There’s no singular analog or digital solution to resolve our career influencing obsession. Rather, there needs to be a robust reassessment of how professional content is promoted on LinkedIn, how office hierarchies root in social platforms, and how users can better reconcile their professional personas and lives. First, platforms need to reevaluate how their algorithms can promote high-value content over highly-engageable but low value posts. LinkedIn, in particular, should expand usage of its verification tool to high-traffic users that align with their values and increase the power of verified content over unverified content. For example, there’s a flourishing community of diversity, equity, and inclusion professionals on LinkedIn who offer important resources for smaller businesses on how to create an equitable workplace. These accounts, however, are competing with unverified, lower quality posters for engagement. Verifying and promoting these accounts along with bona fide experts in other industries will create feeds with more enriching, positive, and authentic content, and thus a higher quality user experience.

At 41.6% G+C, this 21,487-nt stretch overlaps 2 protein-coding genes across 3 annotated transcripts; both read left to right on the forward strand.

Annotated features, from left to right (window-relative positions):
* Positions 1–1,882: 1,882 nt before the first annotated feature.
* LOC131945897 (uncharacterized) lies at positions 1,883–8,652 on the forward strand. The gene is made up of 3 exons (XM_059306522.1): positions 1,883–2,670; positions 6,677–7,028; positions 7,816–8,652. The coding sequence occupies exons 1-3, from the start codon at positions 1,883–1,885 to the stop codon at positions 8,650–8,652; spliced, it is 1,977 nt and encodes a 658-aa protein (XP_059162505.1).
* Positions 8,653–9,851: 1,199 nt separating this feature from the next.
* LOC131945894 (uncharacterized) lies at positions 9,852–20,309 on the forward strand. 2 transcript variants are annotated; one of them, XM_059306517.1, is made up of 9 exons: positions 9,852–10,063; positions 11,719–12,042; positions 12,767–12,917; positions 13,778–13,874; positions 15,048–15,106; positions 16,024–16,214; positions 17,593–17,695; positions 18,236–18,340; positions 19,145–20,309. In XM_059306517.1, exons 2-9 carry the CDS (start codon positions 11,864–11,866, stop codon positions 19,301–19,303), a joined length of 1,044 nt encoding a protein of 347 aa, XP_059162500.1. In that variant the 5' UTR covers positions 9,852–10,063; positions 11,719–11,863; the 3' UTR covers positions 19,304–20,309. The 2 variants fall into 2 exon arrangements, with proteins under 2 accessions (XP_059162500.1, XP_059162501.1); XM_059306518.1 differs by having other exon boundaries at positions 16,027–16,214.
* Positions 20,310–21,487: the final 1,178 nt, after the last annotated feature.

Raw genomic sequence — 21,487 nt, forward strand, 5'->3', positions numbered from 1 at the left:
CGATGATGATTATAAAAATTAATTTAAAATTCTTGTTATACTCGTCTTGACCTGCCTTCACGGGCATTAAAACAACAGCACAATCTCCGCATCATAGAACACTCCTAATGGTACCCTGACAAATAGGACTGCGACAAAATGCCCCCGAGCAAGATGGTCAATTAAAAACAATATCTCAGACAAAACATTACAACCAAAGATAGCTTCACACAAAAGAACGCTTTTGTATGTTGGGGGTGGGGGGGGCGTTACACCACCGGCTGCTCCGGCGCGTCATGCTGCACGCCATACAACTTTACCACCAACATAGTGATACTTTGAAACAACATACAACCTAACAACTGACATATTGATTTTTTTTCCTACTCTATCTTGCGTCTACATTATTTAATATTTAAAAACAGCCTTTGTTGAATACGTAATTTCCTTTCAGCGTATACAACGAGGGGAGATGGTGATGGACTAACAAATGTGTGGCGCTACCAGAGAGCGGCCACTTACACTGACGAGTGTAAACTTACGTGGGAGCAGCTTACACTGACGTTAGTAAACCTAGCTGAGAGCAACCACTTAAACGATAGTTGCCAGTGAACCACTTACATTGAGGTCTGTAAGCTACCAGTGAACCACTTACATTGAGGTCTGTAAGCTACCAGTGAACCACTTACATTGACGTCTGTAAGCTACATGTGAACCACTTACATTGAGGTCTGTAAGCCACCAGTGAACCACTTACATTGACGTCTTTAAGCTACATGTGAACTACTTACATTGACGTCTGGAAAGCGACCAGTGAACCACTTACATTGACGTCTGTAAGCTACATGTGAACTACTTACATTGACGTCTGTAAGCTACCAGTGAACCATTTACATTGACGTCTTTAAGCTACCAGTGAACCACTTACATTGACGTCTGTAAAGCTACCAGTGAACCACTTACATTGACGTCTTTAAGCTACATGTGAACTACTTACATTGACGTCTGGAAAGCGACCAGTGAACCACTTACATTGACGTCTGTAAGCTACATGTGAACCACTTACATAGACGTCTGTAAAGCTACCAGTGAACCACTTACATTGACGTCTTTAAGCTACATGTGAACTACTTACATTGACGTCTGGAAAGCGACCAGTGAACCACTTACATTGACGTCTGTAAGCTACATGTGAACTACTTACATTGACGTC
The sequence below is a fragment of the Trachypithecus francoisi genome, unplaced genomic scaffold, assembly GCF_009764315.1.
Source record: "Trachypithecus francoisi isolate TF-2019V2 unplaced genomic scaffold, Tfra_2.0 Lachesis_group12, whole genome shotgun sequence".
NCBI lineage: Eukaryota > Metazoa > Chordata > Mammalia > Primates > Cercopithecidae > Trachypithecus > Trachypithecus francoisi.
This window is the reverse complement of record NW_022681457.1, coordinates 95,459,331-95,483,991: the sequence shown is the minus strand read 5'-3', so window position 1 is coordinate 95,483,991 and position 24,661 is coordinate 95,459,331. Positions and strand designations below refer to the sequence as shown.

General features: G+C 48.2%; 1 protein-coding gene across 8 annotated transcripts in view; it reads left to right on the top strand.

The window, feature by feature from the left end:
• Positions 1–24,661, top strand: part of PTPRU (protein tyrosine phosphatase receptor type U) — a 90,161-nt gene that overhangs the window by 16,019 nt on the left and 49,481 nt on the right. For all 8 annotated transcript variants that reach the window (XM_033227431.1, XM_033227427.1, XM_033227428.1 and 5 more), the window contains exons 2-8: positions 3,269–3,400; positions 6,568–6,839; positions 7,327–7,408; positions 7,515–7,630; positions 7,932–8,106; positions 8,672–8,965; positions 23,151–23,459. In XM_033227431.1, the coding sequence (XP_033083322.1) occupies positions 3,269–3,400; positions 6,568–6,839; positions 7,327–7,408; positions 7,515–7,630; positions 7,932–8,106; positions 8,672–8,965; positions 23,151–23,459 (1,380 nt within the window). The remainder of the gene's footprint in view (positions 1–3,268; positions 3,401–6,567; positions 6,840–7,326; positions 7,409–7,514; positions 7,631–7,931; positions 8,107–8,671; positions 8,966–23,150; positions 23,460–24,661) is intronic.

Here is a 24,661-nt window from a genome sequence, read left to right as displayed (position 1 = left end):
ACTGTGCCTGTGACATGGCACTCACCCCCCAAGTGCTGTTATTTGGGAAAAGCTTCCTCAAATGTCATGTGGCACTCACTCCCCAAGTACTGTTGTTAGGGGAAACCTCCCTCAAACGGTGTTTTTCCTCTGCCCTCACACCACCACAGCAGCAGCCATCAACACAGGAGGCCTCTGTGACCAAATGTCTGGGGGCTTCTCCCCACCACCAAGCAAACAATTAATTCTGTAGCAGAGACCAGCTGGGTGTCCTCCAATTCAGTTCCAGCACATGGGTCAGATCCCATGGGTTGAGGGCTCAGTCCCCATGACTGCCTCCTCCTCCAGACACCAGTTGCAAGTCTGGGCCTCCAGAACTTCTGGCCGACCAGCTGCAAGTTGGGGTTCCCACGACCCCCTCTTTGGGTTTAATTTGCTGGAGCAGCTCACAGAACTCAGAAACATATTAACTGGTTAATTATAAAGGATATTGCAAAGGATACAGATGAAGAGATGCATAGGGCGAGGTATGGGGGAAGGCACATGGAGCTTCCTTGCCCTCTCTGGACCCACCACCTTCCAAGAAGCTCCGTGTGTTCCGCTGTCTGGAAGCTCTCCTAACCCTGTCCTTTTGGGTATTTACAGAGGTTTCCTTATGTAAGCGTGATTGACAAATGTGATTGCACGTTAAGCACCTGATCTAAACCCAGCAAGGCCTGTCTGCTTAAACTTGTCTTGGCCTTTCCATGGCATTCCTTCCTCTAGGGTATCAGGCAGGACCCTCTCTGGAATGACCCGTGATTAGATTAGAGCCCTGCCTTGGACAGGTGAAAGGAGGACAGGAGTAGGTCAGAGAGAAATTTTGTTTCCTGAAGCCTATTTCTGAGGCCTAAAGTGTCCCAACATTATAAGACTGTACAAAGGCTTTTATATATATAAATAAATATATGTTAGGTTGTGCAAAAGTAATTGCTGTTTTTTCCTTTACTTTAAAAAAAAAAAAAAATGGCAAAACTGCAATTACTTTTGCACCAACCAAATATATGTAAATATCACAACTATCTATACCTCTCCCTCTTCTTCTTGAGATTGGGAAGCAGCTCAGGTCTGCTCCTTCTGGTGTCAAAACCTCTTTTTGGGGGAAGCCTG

Beyond that, LinkedIn should offer opportunities for private connections and communications by emphasizing groups or selected audiences when posting. Users may be more empowered to share real stories of their professional lives or address difficult social and political concerns if they know their boss isn’t watching. Employers can play a role in balancing professional social media by encouraging employees to share professional updates during the workday and log off of such platforms after hours. They can disaggregate social media from the recruiting process by rejecting referrals received through digital networking. Finally, if platforms can’t curtail the tidal wave of bad-faith career content, they can inundate us with good faith media: LinkedIn stories that show failure, balance, and a healthy separation between self and “brand.”After all, this pandemic is the perfect time to reimagine how we engage with “viral” content of any kind.